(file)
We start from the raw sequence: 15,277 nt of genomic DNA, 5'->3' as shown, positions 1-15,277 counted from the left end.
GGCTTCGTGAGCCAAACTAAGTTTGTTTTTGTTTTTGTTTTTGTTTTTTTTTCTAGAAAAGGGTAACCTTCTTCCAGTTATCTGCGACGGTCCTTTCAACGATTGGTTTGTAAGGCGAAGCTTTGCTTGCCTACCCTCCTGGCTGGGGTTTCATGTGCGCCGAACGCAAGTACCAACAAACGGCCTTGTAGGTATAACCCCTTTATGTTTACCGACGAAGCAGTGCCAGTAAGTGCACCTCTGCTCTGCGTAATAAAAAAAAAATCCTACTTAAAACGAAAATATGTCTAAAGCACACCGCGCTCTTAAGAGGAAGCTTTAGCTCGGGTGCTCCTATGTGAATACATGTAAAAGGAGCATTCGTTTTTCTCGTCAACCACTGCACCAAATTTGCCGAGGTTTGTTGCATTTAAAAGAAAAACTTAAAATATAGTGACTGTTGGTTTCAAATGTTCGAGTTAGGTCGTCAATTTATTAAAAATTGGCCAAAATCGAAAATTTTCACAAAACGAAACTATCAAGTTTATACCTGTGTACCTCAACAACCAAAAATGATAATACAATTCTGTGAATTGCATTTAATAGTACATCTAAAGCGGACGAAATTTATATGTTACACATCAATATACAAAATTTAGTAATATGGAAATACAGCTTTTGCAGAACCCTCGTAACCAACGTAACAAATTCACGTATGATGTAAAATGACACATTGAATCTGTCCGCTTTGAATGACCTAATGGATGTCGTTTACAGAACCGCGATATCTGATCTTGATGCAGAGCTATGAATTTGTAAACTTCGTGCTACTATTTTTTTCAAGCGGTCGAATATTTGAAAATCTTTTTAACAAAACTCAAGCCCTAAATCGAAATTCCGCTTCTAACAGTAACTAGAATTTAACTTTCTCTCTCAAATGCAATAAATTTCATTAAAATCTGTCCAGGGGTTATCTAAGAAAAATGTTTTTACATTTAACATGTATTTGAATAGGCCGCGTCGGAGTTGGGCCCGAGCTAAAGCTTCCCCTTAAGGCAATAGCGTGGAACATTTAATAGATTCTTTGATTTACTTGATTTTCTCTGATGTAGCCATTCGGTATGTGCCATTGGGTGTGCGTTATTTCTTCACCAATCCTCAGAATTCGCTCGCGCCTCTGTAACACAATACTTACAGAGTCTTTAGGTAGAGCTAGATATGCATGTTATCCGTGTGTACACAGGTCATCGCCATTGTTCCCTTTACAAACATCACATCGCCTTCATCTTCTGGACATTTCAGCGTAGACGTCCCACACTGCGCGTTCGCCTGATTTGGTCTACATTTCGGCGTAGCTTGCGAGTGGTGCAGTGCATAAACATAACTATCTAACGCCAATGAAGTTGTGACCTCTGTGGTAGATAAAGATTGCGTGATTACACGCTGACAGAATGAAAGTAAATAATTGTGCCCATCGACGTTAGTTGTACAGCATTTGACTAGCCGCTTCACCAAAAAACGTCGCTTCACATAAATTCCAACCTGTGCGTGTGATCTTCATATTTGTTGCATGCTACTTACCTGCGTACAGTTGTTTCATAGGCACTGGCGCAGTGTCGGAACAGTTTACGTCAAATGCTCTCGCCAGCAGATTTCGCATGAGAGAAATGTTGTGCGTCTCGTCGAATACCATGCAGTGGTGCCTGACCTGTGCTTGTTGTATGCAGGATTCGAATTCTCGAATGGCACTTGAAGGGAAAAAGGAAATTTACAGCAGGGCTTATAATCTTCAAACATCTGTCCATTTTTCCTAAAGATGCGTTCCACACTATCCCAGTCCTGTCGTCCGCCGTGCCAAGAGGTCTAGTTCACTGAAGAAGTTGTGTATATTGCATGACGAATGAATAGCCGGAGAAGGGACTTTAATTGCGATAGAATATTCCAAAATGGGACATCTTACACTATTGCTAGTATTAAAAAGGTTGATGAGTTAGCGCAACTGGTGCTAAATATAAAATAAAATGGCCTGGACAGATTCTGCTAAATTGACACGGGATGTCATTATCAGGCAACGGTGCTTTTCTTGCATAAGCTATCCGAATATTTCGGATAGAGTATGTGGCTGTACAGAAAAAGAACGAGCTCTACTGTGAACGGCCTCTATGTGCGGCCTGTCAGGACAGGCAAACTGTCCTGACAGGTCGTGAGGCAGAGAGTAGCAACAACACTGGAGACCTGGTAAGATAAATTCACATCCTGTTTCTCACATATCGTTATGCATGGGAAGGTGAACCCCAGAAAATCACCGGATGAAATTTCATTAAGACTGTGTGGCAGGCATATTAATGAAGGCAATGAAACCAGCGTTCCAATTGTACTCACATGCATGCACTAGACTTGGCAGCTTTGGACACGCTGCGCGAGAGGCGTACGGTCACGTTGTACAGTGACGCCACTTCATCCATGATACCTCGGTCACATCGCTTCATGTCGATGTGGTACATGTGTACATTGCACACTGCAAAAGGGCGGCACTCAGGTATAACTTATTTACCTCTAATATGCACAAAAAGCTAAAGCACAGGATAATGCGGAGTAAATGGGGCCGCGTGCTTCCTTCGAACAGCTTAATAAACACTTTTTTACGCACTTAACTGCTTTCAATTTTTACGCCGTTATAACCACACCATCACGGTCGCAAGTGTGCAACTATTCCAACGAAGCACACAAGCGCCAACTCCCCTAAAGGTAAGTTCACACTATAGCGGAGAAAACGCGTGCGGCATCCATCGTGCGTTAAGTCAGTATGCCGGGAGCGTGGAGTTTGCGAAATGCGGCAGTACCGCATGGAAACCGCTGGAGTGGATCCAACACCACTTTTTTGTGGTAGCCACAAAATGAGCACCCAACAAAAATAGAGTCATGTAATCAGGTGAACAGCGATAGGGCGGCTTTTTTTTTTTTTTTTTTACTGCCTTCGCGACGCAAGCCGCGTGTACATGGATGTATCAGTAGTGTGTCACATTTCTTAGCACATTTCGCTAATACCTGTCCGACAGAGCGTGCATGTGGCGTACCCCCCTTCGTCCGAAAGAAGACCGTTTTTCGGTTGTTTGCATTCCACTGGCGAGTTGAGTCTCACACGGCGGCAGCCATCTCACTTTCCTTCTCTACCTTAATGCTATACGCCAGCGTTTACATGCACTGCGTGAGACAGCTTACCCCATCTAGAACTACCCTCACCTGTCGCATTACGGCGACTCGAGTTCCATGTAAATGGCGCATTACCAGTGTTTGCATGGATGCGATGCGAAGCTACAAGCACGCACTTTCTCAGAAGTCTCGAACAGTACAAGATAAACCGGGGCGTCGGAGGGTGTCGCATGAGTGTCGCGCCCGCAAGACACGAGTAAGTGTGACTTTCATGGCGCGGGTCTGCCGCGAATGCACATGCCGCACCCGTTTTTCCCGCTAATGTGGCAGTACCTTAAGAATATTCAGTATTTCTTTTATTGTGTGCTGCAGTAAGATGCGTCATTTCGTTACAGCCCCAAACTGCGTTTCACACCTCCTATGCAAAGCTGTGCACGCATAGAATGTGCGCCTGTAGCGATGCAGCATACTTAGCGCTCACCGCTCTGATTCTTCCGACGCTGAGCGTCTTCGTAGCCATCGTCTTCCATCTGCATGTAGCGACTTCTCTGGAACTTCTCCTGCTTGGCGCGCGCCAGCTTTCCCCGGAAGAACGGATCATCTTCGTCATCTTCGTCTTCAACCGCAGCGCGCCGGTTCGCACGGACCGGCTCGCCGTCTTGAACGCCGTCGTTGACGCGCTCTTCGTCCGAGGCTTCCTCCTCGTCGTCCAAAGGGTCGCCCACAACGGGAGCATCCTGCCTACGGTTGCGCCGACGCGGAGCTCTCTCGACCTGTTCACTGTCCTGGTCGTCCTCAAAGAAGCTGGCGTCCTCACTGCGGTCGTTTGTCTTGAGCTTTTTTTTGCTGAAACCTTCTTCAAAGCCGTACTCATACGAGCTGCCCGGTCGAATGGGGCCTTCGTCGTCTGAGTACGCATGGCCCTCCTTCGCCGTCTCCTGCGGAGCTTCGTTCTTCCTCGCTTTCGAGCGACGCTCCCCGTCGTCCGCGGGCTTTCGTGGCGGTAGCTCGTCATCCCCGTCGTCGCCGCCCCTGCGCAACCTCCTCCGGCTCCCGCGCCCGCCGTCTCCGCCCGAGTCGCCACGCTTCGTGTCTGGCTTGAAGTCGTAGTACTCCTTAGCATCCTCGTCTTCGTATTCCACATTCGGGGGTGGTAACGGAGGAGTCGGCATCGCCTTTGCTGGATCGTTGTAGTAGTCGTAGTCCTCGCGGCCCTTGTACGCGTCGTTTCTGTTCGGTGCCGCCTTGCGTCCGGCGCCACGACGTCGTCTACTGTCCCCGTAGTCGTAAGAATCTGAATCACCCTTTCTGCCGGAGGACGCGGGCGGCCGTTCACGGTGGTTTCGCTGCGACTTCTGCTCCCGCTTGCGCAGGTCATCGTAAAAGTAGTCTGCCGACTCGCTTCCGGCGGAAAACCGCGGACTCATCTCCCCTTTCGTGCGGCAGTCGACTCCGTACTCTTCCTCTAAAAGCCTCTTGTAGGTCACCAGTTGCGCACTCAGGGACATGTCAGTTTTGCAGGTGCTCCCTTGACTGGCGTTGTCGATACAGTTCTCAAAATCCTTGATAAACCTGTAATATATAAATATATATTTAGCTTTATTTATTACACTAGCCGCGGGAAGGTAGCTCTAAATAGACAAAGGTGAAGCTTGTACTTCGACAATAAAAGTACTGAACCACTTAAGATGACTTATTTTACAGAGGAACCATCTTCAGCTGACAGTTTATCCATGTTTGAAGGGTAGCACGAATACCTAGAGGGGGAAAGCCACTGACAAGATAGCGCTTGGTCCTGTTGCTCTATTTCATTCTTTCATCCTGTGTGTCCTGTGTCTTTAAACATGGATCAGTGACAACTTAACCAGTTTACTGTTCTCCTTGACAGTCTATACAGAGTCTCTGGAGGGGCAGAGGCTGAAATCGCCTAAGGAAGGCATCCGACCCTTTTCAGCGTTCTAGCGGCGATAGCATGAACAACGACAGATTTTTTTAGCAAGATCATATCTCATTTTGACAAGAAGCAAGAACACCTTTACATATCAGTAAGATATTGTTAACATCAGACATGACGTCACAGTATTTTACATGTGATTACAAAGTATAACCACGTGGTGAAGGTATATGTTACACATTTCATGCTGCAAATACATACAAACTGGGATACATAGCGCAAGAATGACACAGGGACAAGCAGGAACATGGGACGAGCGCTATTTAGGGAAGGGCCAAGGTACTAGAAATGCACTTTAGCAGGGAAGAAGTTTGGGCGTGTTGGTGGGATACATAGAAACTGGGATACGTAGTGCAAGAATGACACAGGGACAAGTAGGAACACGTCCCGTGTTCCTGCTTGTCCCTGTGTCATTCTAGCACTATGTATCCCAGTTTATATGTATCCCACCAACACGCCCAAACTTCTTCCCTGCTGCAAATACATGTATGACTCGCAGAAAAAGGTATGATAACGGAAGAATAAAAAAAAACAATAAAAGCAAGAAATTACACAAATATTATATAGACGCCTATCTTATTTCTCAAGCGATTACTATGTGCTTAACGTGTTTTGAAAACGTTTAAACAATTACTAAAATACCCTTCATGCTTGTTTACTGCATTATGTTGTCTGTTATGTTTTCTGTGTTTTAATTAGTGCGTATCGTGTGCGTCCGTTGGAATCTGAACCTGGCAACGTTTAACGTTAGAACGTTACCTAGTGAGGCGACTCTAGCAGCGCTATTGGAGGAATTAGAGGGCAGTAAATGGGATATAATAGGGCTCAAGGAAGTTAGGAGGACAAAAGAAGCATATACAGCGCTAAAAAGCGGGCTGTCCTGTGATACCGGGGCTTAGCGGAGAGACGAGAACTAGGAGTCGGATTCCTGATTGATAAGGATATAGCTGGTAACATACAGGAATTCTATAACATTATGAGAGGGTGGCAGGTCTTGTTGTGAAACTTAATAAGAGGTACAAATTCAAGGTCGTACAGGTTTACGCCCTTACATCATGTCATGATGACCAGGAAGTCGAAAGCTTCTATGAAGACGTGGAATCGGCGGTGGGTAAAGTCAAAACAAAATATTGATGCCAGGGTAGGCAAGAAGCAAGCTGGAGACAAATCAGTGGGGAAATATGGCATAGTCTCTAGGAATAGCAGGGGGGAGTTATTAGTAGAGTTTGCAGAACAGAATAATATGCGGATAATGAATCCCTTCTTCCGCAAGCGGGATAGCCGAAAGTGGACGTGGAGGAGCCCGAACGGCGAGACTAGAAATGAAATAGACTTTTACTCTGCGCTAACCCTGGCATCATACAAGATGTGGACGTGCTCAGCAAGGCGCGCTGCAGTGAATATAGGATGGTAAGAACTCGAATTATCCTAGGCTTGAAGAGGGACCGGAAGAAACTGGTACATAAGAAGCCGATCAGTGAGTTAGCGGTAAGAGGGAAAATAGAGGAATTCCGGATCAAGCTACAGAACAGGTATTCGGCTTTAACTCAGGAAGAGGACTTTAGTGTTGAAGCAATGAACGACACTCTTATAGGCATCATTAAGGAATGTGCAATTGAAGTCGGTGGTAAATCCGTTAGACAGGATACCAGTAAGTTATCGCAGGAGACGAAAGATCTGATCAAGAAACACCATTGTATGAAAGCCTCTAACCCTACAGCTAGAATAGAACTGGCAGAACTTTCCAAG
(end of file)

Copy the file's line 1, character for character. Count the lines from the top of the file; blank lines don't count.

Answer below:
We start from the raw sequence: 15,277 nt of genomic DNA, 5'->3' as shown, positions 1-15,277 counted from the left end.